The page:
Normal, Discreet… and Divine

"The ordinariness of our daily life is no obstacle to God’s ardent love. He looks upon us at every moment with renewed affection." A new article on Christian life.

It is the Sabbath, and Jesus is in the synagogue at Nazareth. Perhaps He recalls many warm memories from his youth. How often He would have listened to the Word of God there! His neighbors, who have known Him since He was a small child, have heard the surprising stories about his miracles in neighboring towns. But their very familiarity with Jesus becomes an obstacle for them. Where did this man get this wisdom and these deeds of power? Is not this the carpenter’s son? Is not his mother called Mary? And are not his brothers James and Joseph and Simon and Judas?” (Mt 13:54-55). They find it hard to accept that the Messiah could be someone they have seen grow up day by day, who has lived alongside them in such a discreet and simple way.

Someone so much like themselves

The inhabitants of Nazareth think they know Jesus well. They are sure that the stories told about Him can’t be true. Is not his mother called Mary? And are not his brothers James and Joseph and Simon and Judas? And are not all his sisters with us? Where then did this man get all this? (Mt 13:56).

They know his parents, the house where his family lives. “Jesus’ own family, so full of grace and wisdom, did not appear unusual or different from others.”[1] It was inexplicable how someone so much like themselves could work miracles. “The ordinariness of Jesus, the provincial carpenter, seems not to conceal a mystery of any kind. His origin marks him out as one like any other.”[2] The Son of God worked alongside Joseph in his workshop; “most of his life was dedicated to this task in a simple life which awakened no admiration at all.”[3] But Jesus’ ordinary and simple life became the excuse for not believing in his divinity.

Isn’t it true that we too are often suspicious of what is normal and ordinary. We are attracted by what is special, what stands out, what is extraordinary. It may be the case that our capacity for amazement is dulled; we take many things for granted and get trapped in routine, overlooking the miracles in our daily life. We can even grow accustomed to the greatest miracle of all in our life, the presence of the Son of God in the Eucharist. And the same thing can happen in our personal meeting with Christ in prayer, when serenading our Lady with aspirations in the Holy Rosary, or when filling our minds and hearts with the Church’s teachings through spiritual reading.

Perhaps we have become accustomed to having our Creator so close to us. The Giver of all graces, the Love that quenches all our desires, is enclosed in the tabernacles spread throughout the world. God has wanted to make all his omnipotence present in places of normal everyday life. There, often without any show, He works countless miracles around us.

Finding God in what is ordinary

That God acts in such a normal, ordinary way can confuse us, because it may seem to lack the spontaneity we think essential for any relationship. What is normal may seem to us as too predictable, apparently lacking in creativity, in the surprise and ardor true love requires. Perhaps we miss something distinctive that will make our relationship with God a unique adventure, a spectacular testimony that others can admire. We may think that normality means uniformity, and lacks the personal contribution that each one can make.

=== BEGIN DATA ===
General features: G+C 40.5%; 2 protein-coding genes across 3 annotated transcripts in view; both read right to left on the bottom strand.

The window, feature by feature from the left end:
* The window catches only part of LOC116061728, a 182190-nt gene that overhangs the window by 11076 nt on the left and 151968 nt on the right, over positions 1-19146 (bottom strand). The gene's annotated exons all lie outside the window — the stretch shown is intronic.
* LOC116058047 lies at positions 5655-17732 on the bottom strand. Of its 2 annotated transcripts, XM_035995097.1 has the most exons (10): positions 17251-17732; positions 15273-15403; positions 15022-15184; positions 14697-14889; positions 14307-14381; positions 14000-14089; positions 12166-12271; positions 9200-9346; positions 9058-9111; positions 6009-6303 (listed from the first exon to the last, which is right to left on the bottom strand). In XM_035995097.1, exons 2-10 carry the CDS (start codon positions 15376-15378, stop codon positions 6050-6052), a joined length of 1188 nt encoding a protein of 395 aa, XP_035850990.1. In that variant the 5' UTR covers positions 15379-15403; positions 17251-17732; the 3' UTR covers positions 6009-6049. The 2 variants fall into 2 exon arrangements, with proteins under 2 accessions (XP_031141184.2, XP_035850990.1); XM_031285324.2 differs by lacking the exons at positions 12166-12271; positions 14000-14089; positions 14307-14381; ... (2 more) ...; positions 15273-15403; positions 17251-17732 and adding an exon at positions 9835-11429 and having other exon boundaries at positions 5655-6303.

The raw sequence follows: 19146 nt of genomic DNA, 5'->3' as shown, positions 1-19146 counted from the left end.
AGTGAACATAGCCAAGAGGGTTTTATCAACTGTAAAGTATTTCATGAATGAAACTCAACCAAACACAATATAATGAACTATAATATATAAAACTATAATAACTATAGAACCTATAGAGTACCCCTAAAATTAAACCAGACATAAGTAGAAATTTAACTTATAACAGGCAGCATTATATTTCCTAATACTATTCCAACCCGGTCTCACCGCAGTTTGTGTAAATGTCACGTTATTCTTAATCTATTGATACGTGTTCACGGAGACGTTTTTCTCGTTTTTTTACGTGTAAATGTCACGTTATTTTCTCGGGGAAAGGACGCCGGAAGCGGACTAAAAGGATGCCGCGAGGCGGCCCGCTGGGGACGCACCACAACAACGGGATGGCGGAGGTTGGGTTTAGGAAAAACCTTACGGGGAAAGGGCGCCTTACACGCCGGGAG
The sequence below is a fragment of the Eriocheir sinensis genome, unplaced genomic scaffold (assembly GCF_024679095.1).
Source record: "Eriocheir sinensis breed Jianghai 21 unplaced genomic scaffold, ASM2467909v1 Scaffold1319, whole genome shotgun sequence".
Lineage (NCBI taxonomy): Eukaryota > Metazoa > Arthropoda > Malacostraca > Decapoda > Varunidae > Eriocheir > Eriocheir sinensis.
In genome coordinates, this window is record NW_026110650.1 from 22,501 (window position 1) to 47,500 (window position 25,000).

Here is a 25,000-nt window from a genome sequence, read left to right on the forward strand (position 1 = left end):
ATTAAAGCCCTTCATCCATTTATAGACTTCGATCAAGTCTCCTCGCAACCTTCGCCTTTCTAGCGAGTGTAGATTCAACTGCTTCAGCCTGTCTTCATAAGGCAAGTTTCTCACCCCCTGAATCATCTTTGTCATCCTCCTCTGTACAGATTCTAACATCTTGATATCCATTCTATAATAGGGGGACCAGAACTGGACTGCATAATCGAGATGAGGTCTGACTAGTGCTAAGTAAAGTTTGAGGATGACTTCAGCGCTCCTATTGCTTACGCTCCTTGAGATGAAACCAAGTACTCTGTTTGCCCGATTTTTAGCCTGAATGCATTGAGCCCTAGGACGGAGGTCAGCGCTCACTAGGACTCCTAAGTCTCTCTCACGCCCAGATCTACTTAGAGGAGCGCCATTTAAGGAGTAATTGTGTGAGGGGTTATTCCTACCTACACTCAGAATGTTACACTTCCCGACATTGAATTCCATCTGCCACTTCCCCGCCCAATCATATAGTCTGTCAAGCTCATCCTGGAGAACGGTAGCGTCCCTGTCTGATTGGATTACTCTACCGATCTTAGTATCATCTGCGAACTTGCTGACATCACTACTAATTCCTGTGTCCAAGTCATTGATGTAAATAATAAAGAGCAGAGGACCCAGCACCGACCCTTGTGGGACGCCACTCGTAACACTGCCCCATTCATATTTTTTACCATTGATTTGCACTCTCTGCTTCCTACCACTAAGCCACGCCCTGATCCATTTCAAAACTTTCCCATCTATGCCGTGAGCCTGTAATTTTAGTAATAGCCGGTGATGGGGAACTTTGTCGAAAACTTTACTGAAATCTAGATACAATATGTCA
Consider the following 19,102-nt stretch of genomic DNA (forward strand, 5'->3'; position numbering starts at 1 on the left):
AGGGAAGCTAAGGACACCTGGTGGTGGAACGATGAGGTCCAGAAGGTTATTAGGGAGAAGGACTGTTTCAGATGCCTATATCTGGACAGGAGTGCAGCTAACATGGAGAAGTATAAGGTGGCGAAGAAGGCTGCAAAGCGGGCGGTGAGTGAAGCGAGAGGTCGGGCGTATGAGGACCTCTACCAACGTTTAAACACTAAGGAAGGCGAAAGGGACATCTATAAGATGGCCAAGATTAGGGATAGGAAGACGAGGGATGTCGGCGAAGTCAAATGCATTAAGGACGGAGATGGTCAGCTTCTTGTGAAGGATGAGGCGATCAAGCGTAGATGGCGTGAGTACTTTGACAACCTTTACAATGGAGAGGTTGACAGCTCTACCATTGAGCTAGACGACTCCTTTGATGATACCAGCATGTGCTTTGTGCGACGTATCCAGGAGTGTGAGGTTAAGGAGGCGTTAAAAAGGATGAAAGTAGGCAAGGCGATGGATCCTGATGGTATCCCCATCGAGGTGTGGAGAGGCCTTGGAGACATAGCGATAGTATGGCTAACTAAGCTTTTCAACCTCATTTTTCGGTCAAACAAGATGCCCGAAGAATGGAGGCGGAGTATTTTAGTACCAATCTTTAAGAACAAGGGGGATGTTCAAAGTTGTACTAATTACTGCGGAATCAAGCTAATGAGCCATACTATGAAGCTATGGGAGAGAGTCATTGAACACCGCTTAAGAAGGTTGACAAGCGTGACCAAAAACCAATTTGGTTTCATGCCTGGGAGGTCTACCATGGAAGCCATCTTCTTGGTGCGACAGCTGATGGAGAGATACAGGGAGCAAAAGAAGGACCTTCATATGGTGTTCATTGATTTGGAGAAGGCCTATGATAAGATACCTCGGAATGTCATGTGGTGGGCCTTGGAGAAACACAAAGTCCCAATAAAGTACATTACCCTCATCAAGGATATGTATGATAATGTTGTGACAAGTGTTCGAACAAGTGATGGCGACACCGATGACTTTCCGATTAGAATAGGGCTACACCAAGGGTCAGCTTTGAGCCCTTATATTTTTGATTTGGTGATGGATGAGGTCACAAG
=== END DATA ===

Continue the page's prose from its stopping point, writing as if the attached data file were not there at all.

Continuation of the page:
It is true that when we face what always seems to be the same, the understandable reaction is to grow accustomed to it. Nevertheless, we know that God is inviting us to find Him in what is ordinary, in our daily circumstances. Human love is like that as well; it grows and deepens not only through great or special happenings, but through the silence, tiredness and misunderstandings of days spent together. “There is somethings holy, something divine, hidden in the most ordinary situations,”[4] and we should be eager to discover it in our own life.

The ordinariness of our daily life is no obstacle to God’s ardent love. He looks upon us at every moment with renewed affection. The fact that my life is ordinary and normal does not concern Him: it is my life and that is sufficient for Him. And He offers us the opportunity to make of our life something exceptional and unique. He always counts one by one, and never makes comparisons among his children. He has called each of us from the creation of the world (cf. Eph 1:4)): there is no one exactly like myself and therefore I am very special for God.

Caresses that seem monotonous

God’s acting in what is ordinary and normal enables our life to be, as Saint Paul says, hidden with Christ in God (Col 3:3) – filled with days that are alike in which nothing special apparently happens, and nevertheless in which something extraordinary is taking place. “In this daily perseverance I see the holiness of the Church militant. Very often it is a holiness found in our next-door neighbors.”[5]

From a superficial viewpoint, it might seem that a person striving to attain sanctity in ordinary daily events has a monotonous life. But as Saint Josemaria said, making use of a graphic comparison: “Plan of life: monotony? Are a mother’s caresses monotonous? Don’t those who love one another always say the same thing?”[6] God never stops thinking of us or loving us at any moment; it doesn’t matter how ordinary our life is, but rather how exceptional it is for Him.

Saint Bernard of Clairvaux wrote a letter to Pope Eugene III, a good friend of his who later would be beatified, encouraging him not to neglect his constant life of prayer. Thus he wouldn’t get absorbed in all the demanding activities of his new ministry in the Church: “Set aside your occupations for at least some time each day. Otherwise they will lead you to where you do not want to go. Do you want to know where? To the hardness of your heart.”[7] Without some specific customs of piety each day, our heart is in danger of closing itself to God’s love and becoming hardened. Without his divine affection, even the most holy things can lose their meaning. Without Him at our side, we have no strength to do his will.